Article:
Does President Obama Want to Impose a Crushing Burden on Our Children?
Sorry deficit fanatics, this one has nothing to do with the cost of the stimulus or the deficits run-up during the Obama years. We're talking real money here. We're talking about plans to raise the age of Medicare eligibility to 67.
To deficit hawks everywhere this is a great way to save the government money. Life-expectancy at age 65 is roughly 20 years. Therefore raising the age of eligibility for Medicare by two years would shave roughly 10 percent off the program's budget. (The actual saving would be somewhat less since it is cheaper to treat people when they are 65 and 66 than in their 80s or 90s.) For a program that is projected to cost more than $1 trillion a year (at 5 percent of GDP) in a decade, and even more in following decades, this would amount to real savings.
But the cost of this savings is a much higher health care bill for beneficiaries. As it is now, millions of people in their 60s struggle to hang onto jobs that provide health care insurance or do without, hoping that they can make it until 65 without a major medical problem. This proposal pushes the magic age out two more years.
And there should be no mistake; the cost of insurance for someone in his/her mid-60s is a real burden. The Congressional Budget Office (CBO) projected that the cost (in 2011 dollars) of insuring someone in the private sector at age 65 will be $15,500 a year in 2022.
This would be roughly equal to the average Social Security benefit for someone turning age 65 in that year. In other words, for the majority of workers who will have retired by age 65, the proposal to raise the age of eligibility to 67 implies that they will have to spend more than half of their income on health care.
The situation will be considerably worse for the large number of beneficiaries who have pre-existing conditions. They can expect to pay two or three times as much for their health insurance. In principle, President Obama's health care plan should prevent insurers from discriminating based on pre-existing conditions, but the smart money isn't betting on that one right now.
Many, or perhaps most, 65-year olds will qualify for Medicaid, so they may still be able to afford health care. However, the quality will almost certainly be worse, since Medicaid generally provides lower quality care.
This raises two additional issues. Instead of guaranteeing middle-class workers decent health care in their old age, we will be telling them that they will have to rely on a program that was intended to provide health care to poor people. So people who spent decades working as school teachers, firefighters, and in other middle-class occupations will need to turn to an anti-poverty program to get health care in their older years.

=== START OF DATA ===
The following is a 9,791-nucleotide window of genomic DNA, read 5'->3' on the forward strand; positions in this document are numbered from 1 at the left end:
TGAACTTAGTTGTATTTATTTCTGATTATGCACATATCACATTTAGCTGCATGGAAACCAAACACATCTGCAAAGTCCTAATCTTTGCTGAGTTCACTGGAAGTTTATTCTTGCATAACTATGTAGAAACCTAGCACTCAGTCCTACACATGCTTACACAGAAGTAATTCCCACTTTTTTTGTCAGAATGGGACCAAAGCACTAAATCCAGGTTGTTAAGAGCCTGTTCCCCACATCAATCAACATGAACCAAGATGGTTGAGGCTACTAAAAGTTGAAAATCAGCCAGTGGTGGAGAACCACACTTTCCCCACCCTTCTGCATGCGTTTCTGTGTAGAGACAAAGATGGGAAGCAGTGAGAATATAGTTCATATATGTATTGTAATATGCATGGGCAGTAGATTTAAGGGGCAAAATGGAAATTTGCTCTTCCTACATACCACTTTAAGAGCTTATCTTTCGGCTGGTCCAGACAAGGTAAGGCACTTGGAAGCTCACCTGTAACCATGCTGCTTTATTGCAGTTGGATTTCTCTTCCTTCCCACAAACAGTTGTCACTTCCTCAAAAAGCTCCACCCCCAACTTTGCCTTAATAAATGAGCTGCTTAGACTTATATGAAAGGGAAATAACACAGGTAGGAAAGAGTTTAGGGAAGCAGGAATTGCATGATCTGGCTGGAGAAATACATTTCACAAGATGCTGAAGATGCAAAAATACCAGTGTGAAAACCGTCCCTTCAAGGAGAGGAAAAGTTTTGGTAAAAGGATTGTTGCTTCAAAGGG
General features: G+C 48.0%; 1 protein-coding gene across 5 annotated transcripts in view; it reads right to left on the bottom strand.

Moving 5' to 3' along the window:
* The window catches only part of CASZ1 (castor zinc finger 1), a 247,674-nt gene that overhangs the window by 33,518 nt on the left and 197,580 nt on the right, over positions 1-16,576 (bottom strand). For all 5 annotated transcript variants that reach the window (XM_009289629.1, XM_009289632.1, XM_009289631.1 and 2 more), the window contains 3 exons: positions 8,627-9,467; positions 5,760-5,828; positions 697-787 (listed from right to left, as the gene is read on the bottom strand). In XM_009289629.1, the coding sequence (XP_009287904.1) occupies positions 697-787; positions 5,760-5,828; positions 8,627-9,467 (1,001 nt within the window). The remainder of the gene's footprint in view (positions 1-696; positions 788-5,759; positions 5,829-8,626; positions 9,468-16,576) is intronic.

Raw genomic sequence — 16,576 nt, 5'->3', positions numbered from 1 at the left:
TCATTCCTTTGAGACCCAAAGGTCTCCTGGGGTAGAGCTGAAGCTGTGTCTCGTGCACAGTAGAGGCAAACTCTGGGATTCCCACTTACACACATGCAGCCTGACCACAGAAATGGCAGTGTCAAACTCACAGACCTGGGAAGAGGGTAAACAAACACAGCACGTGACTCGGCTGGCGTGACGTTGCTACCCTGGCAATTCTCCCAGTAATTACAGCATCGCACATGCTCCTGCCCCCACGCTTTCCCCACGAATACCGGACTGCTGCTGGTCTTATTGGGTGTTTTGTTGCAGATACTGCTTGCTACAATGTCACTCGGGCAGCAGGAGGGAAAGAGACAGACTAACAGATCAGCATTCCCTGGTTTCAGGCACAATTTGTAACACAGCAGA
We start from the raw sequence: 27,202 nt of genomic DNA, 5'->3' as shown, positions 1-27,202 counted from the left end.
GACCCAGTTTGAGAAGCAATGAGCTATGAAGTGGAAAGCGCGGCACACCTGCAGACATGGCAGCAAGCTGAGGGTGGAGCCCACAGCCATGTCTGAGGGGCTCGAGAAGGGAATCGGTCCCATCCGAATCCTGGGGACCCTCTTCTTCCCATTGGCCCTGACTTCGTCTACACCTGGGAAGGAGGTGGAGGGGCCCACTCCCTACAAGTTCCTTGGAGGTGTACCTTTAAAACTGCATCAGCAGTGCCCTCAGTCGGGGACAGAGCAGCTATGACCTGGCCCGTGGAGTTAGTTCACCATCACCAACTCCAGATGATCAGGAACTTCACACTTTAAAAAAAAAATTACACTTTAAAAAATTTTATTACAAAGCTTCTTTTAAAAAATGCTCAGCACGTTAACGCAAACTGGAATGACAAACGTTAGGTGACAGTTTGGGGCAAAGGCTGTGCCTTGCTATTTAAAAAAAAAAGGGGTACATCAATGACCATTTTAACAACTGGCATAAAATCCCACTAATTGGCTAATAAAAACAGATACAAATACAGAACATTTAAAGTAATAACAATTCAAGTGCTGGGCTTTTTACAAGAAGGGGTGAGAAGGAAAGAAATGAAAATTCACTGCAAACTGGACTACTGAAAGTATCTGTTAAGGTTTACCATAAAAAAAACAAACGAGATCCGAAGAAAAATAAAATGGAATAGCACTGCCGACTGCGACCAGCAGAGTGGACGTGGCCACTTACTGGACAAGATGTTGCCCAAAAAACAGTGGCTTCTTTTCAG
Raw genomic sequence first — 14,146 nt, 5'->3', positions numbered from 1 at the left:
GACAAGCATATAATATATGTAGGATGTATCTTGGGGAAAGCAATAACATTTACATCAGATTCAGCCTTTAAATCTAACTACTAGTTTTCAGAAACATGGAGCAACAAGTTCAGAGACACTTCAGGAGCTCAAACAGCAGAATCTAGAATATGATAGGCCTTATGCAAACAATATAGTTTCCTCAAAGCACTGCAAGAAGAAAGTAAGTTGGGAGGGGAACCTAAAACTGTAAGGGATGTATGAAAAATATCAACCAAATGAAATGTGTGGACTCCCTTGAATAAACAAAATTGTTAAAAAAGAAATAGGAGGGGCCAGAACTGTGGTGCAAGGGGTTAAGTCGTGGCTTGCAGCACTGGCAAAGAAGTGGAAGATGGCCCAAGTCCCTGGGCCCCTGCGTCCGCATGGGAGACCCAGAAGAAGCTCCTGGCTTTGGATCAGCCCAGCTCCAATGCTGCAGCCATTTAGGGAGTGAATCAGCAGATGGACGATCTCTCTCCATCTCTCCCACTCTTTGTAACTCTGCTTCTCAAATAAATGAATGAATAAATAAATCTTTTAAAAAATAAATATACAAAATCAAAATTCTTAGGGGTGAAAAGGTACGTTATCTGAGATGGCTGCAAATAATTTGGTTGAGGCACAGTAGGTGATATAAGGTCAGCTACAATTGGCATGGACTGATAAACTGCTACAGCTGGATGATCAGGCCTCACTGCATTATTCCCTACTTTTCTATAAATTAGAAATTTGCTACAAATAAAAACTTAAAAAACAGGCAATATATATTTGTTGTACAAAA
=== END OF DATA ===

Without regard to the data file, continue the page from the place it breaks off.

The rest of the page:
The other issue is even more disturbing. By switching people age 65 and 66 from Medicare to private insurance we will be hugely raising the cost of insurance for the country as a whole. Medicare is the most efficient part of the national health care system. It both saves money on administrative costs and is more effective in holding down payments to providers than private insurers.
Based on CBO's analysis of the Paul Ryan plan, my colleague David Rosnick calculated that raising the age of Medicare eligibility to 67, beginning in 2022, would increase the cost of health care to seniors by $3.9 trillion over Medicare's 75-year planning horizon. However, only $1.3 trillion of this cost would be savings to the government. The rest, almost $2.7 trillion, would be the additional cost of providing health care through the private health care system rather than Medicare. (All numbers are in 2011 dollars.)
In other words, the proposal to raise the age of Medicare eligibility to 67 is a proposal to increase health care costs to our children and grandchildren by $2.7 trillion. The idea that this cut is being presented as somehow helping our children is a sick joke that would only be taken seriously in Washington political circles.
The reality of health care costs is simple. We have two choices. We can fix our health care system and get payments to providers down to reasonable levels, as every other country in the world has done. Or, we can protect the insurers, the pharmaceutical companies, the hospitals, and the highly paid medical specialists, and tell people that they will have to do without care.
© 2011 Huffington Post